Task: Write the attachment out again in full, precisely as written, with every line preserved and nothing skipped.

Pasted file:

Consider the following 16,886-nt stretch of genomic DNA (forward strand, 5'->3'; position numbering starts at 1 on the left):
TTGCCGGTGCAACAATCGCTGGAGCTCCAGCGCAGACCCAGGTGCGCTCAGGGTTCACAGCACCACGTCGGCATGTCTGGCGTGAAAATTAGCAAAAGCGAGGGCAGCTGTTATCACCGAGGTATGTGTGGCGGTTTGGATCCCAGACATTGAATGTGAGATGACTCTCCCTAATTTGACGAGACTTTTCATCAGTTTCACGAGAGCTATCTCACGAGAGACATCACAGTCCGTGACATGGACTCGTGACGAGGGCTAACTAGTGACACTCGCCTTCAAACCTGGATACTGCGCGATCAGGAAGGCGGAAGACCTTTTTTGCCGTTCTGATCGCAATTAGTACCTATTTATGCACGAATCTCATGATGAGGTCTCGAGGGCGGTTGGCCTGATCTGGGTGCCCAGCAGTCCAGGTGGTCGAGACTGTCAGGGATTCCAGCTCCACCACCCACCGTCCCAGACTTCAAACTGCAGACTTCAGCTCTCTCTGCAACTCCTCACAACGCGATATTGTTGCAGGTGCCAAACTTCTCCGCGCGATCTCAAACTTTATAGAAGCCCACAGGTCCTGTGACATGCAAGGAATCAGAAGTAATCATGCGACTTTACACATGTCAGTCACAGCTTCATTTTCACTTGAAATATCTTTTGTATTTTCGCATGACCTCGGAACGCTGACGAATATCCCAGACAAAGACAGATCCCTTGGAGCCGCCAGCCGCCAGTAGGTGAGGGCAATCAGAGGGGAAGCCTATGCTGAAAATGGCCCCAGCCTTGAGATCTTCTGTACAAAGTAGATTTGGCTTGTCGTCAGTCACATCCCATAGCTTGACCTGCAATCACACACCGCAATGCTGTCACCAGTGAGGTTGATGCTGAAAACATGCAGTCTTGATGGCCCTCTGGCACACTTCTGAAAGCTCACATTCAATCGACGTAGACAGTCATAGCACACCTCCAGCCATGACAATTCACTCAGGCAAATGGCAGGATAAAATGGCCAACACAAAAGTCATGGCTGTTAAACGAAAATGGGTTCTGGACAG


Consider the following 16,886-nt stretch of genomic DNA (forward strand, 5'->3'; position numbering starts at 1 on the left):
TTGCCGGTGCAACAATCGCTGGAGCTCCAGCGCAGACCCAGGTGCGCTCAGGGTTCACAGCACCACGTCGGCATGTCTGGCGTGAAAATTAGCAAAAGCGAGGGCAGCTGTTATCACCGAGGTATGTGTGGCGGTTTGGATCCCAGACATTGAATGTGAGATGACTCTCCCTAATTTGACGAGACTTTTCATCAGTTTCACGAGAGCTATCTCACGAGAGACATCACAGTCCGTGACATGGACTCGTGACGAGGGCTAACTAGTGACACTCGCCTTCAAACCTGGATACTGCGCGATCAGGAAGGCGGAAGACCTTTTTTGCCGTTCTGATCGCAATTAGTACCTATTTATGCACGAATCTCATGATGAGGTCTCGAGGGCGGTTGGCCTGATCTGGGTGCCCAGCAGTCCAGGTGGTCGAGACTGTCAGGGATTCCAGCTCCACCACCCACCGTCCCAGACTTCAAACTGCAGACTTCAGCTCTCTCTGCAACTCCTCACAACGCGATATTGTTGCAGGTGCCAAACTTCTCCGCGCGATCTCAAACTTTATAGAAGCCCACAGGTCCTGTGACATGCAAGGAATCAGAAGTAATCATGCGACTTTACACATGTCAGTCACAGCTTCATTTTCACTTGAAATATCTTTTGTATTTTCGCATGACCTCGGAACGCTGACGAATATCCCAGACAAAGACAGATCCCTTGGAGCCGCCAGCCGCCAGTAGGTGAGGGCAATCAGAGGGGAAGCCTATGCTGAAAATGGCCCCAGCCTTGAGATCTTCTGTACAAAGTAGATTTGGCTTGTCGTCAGTCACATCCCATAGCTTGACCTGCAATCACACACCGCAATGCTGTCACCAGTGAGGTTGATGCTGAAAACATGCAGTCTTGATGGCCCTCTGGCACACTTCTGAAAGCTCACATTCAATCGACGTAGACAGTCATAGCACACCTCCAGCCATGACAATTCACTCAGGCAAATGGCAGGATAAAATGGCCAACACAAAAGTCATGGCTGTTAAACGAAAATGGGTTCTGGACAG